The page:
One of the best things about traveling is having the opportunity to try the many varied cuisines of the world. I (try!) to go into each culinary experience with my eyes wide open. Even if I’m not eager to eat something, I’m eager to learn about the dish and the culture that surrounds it. Each country offers its own delicacies and even if some of these foods may seem weird to an outsider, they’re usually completely normal to the locals. Still…is it challenging sometimes to keep an open mind when there are chicken feet sticking out of a soda can? Oh, yeah, you betcha!
In Vietnam, as is the case in many developing countries, it is necessary to make use of every animal part so that nothing goes to waste. Therefore, the country has more that its fair share of dishes that might seem weird to an outsider. Here are just a few…would you eat them?
Frog dishes are popular throughout the country. The whole body is used—unlike in France, where only the legs are eaten—and popular cooking methods include frying, steaming or grilling. They are often served with a little lemon juice. I think I could actually eat this dish. After all, I’m told frogs taste like chicken (doesn’t everything?).
Ga Tan, or “fall-off-the-bone chicken,” is a tiny black breed of chicken that is stuffed into an empty soda can with a handful of medicinal herbs and then simmered in a pot of water for four hours. This healthy dish is supposed to cure whatever ails you.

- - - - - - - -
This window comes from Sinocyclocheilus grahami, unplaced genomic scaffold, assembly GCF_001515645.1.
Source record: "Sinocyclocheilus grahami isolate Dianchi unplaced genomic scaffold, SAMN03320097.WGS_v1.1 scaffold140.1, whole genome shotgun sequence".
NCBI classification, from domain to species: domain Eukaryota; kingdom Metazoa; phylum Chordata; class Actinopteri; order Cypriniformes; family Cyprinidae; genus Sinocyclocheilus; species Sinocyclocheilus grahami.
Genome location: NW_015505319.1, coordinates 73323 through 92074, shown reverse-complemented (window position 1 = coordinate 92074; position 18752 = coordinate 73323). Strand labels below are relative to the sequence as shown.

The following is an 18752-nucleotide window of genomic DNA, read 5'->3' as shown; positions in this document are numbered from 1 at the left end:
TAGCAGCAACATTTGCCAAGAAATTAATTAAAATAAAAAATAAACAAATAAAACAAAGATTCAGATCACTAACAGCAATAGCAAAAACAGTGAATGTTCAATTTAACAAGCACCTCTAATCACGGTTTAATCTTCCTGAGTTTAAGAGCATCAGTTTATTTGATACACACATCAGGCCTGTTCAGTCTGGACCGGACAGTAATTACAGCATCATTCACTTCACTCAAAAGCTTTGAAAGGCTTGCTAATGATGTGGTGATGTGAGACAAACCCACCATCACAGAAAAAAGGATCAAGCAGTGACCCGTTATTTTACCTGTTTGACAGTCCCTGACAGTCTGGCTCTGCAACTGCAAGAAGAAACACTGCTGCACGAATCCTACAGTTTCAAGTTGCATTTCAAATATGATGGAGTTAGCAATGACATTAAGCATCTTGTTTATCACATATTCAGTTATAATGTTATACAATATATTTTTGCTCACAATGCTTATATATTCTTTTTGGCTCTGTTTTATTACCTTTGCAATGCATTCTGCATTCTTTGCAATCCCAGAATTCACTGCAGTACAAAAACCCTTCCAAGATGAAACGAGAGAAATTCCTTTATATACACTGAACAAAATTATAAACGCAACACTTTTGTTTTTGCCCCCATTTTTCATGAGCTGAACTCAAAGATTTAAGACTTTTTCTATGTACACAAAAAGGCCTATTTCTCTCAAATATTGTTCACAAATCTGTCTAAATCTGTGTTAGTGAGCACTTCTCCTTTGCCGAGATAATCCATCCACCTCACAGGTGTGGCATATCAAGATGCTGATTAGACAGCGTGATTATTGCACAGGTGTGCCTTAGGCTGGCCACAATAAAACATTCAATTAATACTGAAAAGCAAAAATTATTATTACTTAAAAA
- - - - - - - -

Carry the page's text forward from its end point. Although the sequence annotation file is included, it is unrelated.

The Vietnamese eat a wide variety of bugs (as do many countries around the world). Although some of the hill tribes enjoy snacking on large water bugs, tarantulas and scorpions, the most popular bugs to eat are silkworms, bee larvae and crickets. The bugs are usually fried and, having very little flavor of their own, they tend to take on the flavor of whatever herbs or sauces they are cooked in.
There’s actually a lot of protein found in insects and there are a few well-known North American chefs who have tried (unsuccessfully in most cases) to include crickets on their menus. Unfortunately most North Americans can’t get past the fear factor involved!
Here’s our tour leader, Joslin, eating a silkworm salad.
Balut may be one of the strangest of the weird foods you’ll see. It’s a fertilized duck egg—complete with partially formed duck embryo—which has been boiled and is served piping hot and unpeeled. It’s a common street food throughout Southeast Asia. To eat it, you crack the top of the egg, slurp the juices and then scoop out the solid part of the egg with a spoon. Condiments served with it include lemon, pepper, green chili, raw garlic and fresh herbs.
Snakes (I’ve deliberately left this one until the end)
Drinking snake blood and eating its heart is apparently the thing for western tourists to do when in Vietnam. I don’t think so! I have a phobia about snakes as it is, and there’s no way I want to watch it being killed in front of me and then drink its blood. Another snake menu option is drinking snake-infused wine or grain alcohol. Yeah, that’s another no for me!